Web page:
Life would be so much easier if we only had the source code.”
The language industry is quite technical, so localization engineering plays a key role in everything related to translation and localization.
Localization engineering is a specialized career path that is responsible for the tasks required to convert one thing (be it a website or a program or a software tool or a document … or anything else for that matter) from one language to another, or from many languages to many others. The trick is that the materials that require language conversion can come in a wide variety of technical formats. A localization engineer must be able to work with anything that comes their way with a deep level of technical confidence, experience, and expertise.
Localization engineering requires a sophisticated combination of technical savvy, creativity, and versatility. A localization engineer might find themselves preparing simple text files one minute, then extracting content from graphic files the next, then processing software code files the next. Maybe they will be updating translation memories or doing incremental builds in time for a milestone or deadline. Maybe they will be working with audio files or voice recognition programs. Or maybe they will work on the interface for a medical device or a video game. Everything that gets localized is worked on in some way or another by a localization engineer.
Localization engineering requires dexterity in several types of technical tool sets and technologies. One category is related to working with the projects themselves. Localization engineers are required to work with source files of all types in order to identify and access all localizable content and assets and make everything ready for localization. They have to understand different file types and how text and assets are stored and embedded in source code and files. Localization engineers must work across multiple platforms, operating systems, applications, and utilities and will invariably find themselves converting and reconverting files so they will meet linguistic and localization project requirements.
Localization engineers also need to understand and work with specialized language industry tools. Tools for translation memories, machine translation, computer-assisted translation, software localization, terminology management, dubbing and subtitling are some examples. There are also several online collaboration tools that support the translation and localization process. All of these tools are quite specialized and not used in other technical disciplines. Keeping up with the technical innovation in this industry is a key part of the localization engineering job.
Localization engineers also need to know how to work with and in language industry workflow platforms, often referred to as translation management systems (TMS). These are the programs that support the localization project management lifecycle. Localization programs can have many (many) players potentially scattered around the world. Each of these team members play a part at a certain point in time during the project. Localization engineers are part of the project team and may be responsible for handling a lot of the technical requirements like file preparation, processing, transferring, and compiling. Localization engineers may also be responsible for developing and managing the support materials like translation memories and terminology assets for the projects.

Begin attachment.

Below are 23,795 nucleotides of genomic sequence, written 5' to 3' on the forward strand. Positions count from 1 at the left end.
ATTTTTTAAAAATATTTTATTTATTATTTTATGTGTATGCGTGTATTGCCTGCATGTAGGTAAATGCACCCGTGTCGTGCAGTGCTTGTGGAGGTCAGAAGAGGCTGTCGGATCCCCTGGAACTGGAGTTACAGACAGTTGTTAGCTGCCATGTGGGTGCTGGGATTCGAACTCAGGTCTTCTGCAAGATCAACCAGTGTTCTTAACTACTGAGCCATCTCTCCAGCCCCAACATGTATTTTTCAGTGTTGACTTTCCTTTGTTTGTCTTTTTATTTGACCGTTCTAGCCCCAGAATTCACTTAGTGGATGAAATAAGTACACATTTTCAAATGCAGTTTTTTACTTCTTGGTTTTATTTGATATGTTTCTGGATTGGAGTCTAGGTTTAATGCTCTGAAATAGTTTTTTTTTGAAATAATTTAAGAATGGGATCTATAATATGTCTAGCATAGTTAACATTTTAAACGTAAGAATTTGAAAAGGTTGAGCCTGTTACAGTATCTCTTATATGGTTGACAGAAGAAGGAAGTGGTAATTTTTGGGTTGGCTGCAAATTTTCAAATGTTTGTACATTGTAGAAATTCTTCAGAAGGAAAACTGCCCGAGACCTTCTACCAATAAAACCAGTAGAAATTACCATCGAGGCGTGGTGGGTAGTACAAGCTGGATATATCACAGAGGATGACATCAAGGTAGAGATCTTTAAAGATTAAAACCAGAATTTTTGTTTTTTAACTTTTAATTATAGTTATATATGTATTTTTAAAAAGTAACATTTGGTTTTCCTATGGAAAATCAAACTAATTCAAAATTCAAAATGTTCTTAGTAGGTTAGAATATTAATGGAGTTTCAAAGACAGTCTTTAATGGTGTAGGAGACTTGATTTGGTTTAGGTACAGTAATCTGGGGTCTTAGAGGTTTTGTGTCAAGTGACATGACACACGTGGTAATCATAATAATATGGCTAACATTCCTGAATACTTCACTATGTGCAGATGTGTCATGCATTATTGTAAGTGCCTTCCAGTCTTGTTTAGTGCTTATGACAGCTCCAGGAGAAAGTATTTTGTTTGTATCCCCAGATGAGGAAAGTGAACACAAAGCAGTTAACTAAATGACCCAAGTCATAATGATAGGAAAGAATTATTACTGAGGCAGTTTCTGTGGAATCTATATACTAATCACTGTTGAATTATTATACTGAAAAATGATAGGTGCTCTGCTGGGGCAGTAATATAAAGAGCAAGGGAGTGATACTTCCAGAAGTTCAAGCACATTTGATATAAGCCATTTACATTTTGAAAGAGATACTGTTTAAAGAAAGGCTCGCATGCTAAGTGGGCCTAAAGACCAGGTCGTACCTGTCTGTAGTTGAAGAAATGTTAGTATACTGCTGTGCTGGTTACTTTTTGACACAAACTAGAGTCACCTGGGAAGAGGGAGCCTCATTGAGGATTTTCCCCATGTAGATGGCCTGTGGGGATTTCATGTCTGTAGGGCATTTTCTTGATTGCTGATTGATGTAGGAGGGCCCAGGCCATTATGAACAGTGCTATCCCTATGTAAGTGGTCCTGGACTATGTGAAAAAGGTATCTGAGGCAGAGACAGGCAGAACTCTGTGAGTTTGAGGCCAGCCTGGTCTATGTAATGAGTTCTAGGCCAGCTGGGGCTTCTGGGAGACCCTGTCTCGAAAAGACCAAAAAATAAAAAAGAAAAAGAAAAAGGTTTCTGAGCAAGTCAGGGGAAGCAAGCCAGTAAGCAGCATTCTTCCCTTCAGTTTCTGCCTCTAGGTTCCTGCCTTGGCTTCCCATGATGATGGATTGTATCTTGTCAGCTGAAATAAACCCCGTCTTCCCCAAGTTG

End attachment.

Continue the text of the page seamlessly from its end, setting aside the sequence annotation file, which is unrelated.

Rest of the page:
Beyond the tasks mentioned, localization engineers will find that they will be working with other aspects of technical programs like security, file transfers, delivery, version control, backups, and archiving to name a few.
How does someone get into localization engineering?
For those who are already inclined to follow a technical career path like software engineering or development, localization engineering may be an interesting option. There are specialized training programs that will equip a traditional software engineer with the extra skills required for this kind of roll. There are several online resources where someone looking into localization engineering can learn more about what they will need to know and assess if the fit is right.
Who might find localization engineering challenging?
Some aspects of localization engineering can be repetitive and tedious. Depending on the type of company the localization engineer works for or the projects that come their way, they may find that the tasks assigned can be a bit monotonous. On the other hand, localization engineering can be wildly unpredictable and difficult to anticipate Some localization engineers may find that the variability of the different projects and levels of complexity to be too much. Localization engineers are often required to come up with unique and innovative solutions to difficult technical problems. Localization engineering can sometimes feel pressured, risky, and confusing. But that can be a perfect challenge for the right person.